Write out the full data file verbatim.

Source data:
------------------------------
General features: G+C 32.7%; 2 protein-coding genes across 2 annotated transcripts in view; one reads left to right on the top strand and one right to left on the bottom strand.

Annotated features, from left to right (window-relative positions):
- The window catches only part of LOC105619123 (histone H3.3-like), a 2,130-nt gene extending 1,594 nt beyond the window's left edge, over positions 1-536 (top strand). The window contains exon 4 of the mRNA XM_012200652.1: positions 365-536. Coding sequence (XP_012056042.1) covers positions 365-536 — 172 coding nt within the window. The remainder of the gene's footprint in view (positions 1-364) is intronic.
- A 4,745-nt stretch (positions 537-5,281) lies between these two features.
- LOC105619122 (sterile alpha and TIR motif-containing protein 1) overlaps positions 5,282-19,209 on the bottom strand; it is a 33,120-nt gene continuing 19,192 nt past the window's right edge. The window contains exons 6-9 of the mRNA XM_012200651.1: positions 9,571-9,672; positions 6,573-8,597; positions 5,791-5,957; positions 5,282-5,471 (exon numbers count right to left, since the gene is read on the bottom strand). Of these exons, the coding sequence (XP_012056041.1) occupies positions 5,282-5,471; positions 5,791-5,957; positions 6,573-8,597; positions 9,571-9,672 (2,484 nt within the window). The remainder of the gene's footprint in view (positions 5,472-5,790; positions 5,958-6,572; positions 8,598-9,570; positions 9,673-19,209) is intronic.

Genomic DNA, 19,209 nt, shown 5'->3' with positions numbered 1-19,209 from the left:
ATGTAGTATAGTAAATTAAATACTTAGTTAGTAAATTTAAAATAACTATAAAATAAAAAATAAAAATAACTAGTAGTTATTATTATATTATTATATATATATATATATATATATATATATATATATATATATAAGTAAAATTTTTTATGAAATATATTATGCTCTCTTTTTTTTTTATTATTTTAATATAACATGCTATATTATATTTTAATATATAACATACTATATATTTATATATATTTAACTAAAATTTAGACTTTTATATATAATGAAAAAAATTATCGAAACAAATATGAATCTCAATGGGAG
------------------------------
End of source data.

General features: G+C 32.7%; 2 protein-coding genes across 2 annotated transcripts in view; one reads left to right on the top strand and one right to left on the bottom strand.

Annotated features, from left to right (window-relative positions):
- The window catches only part of LOC105619123 (histone H3.3-like), a 2,130-nt gene extending 1,594 nt beyond the window's left edge, over positions 1-536 (top strand). The window contains exon 4 of the mRNA XM_012200652.1: positions 365-536. Coding sequence (XP_012056042.1) covers positions 365-536 — 172 coding nt within the window. The remainder of the gene's footprint in view (positions 1-364) is intronic.
- A 4,745-nt stretch (positions 537-5,281) lies between these two features.
- LOC105619122 (sterile alpha and TIR motif-containing protein 1) overlaps positions 5,282-19,209 on the bottom strand; it is a 33,120-nt gene continuing 19,192 nt past the window's right edge. The window contains exons 6-9 of the mRNA XM_012200651.1: positions 9,571-9,672; positions 6,573-8,597; positions 5,791-5,957; positions 5,282-5,471 (exon numbers count right to left, since the gene is read on the bottom strand). Of these exons, the coding sequence (XP_012056041.1) occupies positions 5,282-5,471; positions 5,791-5,957; positions 6,573-8,597; positions 9,571-9,672 (2,484 nt within the window). The remainder of the gene's footprint in view (positions 5,472-5,790; positions 5,958-6,572; positions 8,598-9,570; positions 9,673-19,209) is intronic.

Genomic DNA, 19,209 nt, shown 5'->3' with positions numbered 1-19,209 from the left:
ATGTAGTATAGTAAATTAAATACTTAGTTAGTAAATTTAAAATAACTATAAAATAAAAAATAAAAATAACTAGTAGTTATTATTATATTATTATATATATATATATATATATATATATATATATATATATATAAGTAAAATTTTTTATGAAATATATTATGCTCTCTTTTTTTTTTATTATTTTAATATAACATGCTATATTATATTTTAATATATAACATACTATATATTTATATATATTTAACTAAAATTTAGACTTTTATATATAATGAAAAAAATTATCGAAACAAATATGAATCTCAATGGGAG